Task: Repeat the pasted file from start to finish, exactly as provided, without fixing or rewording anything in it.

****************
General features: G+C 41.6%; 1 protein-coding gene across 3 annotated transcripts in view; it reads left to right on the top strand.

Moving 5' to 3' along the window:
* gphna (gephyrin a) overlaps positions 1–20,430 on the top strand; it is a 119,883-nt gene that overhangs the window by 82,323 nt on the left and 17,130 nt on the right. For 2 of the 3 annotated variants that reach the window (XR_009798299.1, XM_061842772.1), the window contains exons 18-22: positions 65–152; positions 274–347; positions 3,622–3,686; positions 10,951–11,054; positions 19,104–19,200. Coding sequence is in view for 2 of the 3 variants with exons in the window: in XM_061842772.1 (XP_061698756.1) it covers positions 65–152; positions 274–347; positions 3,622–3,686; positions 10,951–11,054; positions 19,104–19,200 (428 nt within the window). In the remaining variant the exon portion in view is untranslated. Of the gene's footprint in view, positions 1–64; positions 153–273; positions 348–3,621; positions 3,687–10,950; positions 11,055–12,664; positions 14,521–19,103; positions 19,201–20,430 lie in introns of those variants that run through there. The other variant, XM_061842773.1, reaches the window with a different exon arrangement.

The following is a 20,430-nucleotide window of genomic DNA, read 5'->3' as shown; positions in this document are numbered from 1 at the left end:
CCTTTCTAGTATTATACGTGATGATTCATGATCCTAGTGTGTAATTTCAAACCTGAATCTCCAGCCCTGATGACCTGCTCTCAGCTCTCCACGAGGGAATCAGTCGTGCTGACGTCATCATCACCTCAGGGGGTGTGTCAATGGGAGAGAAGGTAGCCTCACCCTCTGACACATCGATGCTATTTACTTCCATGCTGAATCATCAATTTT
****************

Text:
General features: G+C 41.6%; 1 protein-coding gene across 3 annotated transcripts in view; it reads left to right on the top strand.

Moving 5' to 3' along the window:
* gphna (gephyrin a) overlaps positions 1–20,430 on the top strand; it is a 119,883-nt gene that overhangs the window by 82,323 nt on the left and 17,130 nt on the right. For 2 of the 3 annotated variants that reach the window (XR_009798299.1, XM_061842772.1), the window contains exons 18-22: positions 65–152; positions 274–347; positions 3,622–3,686; positions 10,951–11,054; positions 19,104–19,200. Coding sequence is in view for 2 of the 3 variants with exons in the window: in XM_061842772.1 (XP_061698756.1) it covers positions 65–152; positions 274–347; positions 3,622–3,686; positions 10,951–11,054; positions 19,104–19,200 (428 nt within the window). In the remaining variant the exon portion in view is untranslated. Of the gene's footprint in view, positions 1–64; positions 153–273; positions 348–3,621; positions 3,687–10,950; positions 11,055–12,664; positions 14,521–19,103; positions 19,201–20,430 lie in introns of those variants that run through there. The other variant, XM_061842773.1, reaches the window with a different exon arrangement.

The following is a 20,430-nucleotide window of genomic DNA, read 5'->3' as shown; positions in this document are numbered from 1 at the left end:
CCTTTCTAGTATTATACGTGATGATTCATGATCCTAGTGTGTAATTTCAAACCTGAATCTCCAGCCCTGATGACCTGCTCTCAGCTCTCCACGAGGGAATCAGTCGTGCTGACGTCATCATCACCTCAGGGGGTGTGTCAATGGGAGAGAAGGTAGCCTCACCCTCTGACACATCGATGCTATTTACTTCCATGCTGAATCATCAATTTT